Hi-Tech Comedy: Rick Younger

Today I’m interviewing Rick Younger. Rick can be seen bi-weekly on NBC’s, “Today Show” and in the upcoming Paramount film “Morning Glory” in Summer 2010. Rick has also been seen on, “Law & Order: SVU”, “Damages”, “Rescue Me”, numerous national commercials including popular ads for Verizon, Staples, T-Mobile, Starburst and McDonald’s and also toured nationally with the Broadway Musical, “RENT”.

rickyounger1. How are you using the internet / social media to promote your career?

I got into the social media thing at “the turn of the century.” At first I was on a site called BlackPlanet. My strategy was going on, chatting, getting to know people, making them laugh and then saying “oh by the way, if you’re in town, come check me out.” That has been successful. Even this Sunday, there was a friend I met through black planet that came to the show.

I’ve always tried to jump on what I heard was the new thing. Unfortunately I’ve never been the guy who found the new thing before everyone else. I have MySpace, Twitter, FaceBook, Tumblr, WordPress.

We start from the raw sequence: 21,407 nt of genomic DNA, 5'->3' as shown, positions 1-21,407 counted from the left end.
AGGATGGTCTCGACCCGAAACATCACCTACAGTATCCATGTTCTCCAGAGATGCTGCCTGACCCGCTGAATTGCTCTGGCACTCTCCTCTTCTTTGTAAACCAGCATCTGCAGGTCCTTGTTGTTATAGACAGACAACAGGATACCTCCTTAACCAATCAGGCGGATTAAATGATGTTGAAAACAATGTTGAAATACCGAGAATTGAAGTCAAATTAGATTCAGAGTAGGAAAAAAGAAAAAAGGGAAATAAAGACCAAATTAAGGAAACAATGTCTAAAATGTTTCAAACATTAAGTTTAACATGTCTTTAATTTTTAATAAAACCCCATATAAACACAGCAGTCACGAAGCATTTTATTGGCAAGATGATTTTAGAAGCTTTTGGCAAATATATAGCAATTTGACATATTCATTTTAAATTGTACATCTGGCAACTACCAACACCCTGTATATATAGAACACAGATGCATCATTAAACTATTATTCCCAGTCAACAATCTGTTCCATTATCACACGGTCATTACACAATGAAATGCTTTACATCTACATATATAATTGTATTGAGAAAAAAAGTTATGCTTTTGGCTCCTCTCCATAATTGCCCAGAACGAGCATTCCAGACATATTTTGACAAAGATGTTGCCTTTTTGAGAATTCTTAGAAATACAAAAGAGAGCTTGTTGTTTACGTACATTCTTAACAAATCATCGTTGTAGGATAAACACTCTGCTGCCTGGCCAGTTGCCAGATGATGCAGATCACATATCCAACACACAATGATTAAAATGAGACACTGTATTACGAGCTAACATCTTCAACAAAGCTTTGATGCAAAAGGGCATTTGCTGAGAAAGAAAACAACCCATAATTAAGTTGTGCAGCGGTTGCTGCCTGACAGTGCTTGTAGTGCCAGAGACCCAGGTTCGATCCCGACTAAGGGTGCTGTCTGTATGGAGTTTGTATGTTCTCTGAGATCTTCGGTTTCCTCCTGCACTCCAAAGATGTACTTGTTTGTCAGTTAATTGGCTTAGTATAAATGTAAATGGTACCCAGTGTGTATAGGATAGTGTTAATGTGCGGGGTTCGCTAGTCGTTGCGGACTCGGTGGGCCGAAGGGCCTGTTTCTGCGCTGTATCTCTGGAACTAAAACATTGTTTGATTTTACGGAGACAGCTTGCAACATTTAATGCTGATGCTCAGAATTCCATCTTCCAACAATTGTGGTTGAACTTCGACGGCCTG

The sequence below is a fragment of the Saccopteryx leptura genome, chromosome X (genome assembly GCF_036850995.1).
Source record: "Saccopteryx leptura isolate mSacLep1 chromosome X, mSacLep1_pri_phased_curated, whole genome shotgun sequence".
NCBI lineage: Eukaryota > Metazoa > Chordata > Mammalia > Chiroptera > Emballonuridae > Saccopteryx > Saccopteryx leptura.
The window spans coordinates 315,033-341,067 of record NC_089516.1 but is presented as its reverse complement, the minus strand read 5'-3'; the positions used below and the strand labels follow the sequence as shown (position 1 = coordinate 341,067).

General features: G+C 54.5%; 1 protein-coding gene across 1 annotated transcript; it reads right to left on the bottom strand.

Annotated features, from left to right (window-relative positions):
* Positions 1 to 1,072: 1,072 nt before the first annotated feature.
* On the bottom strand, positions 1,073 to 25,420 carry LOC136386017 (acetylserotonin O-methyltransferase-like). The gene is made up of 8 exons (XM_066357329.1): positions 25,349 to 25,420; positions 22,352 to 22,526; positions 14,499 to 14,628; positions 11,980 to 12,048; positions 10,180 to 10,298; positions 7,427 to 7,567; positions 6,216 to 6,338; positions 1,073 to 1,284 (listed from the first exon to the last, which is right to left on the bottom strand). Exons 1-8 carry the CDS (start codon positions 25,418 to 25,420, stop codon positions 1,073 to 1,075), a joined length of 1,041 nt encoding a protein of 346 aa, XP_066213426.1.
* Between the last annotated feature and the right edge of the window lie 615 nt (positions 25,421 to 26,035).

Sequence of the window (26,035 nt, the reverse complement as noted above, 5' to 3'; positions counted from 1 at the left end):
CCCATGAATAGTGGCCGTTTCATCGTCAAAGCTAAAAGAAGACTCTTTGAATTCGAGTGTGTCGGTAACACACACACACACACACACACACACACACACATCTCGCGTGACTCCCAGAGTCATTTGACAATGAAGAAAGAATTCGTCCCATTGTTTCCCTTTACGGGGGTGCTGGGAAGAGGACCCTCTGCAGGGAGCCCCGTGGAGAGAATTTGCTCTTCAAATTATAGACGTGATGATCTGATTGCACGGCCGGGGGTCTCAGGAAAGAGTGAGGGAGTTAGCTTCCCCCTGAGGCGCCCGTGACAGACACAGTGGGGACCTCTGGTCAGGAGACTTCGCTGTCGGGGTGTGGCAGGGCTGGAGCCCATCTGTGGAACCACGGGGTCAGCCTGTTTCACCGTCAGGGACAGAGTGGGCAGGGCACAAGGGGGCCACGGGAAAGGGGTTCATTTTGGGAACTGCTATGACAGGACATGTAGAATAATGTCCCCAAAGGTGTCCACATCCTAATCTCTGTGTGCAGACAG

I have two blogs. The Life and Times of a Renaissance Man where I talk about stuff that goes on in my life, my career and inspirational things. The other is for every time I’m on something and I get video, I put it on my WordPress blog which is part of my regular site. I also use Tumblr, I try to post something everyday. It’s been videos of myself, once I run out of those I’ll post something else.

I’m always in search of the next big thing. Everyone on Twitter talks about FaceBook like it’s not cool, everyone on FaceBook talks about MySpace like it’s a dinosaur. Social media is very fickle. It’s like a club, no club stays cool forever.

2. Have you noticed the payoff yet?

Yes I have noticed the payoff, there’s people who come to shows from the internet. I was just having this conversation with a comic friend, I’ve been doing it for 18 years, there was no social media when I started out and the internet wasn’t what it is now. Only people using it at work had email. The guys who started out when I started have slowly started to realize that we gotta use this. I’m a little ahead of my friends in that manner. We have this fear that we’ll burn out our material if we put it on the internet, but I’ve realized people that follow you on the internet may never come to a show. What is happening is you’re building up your fan base.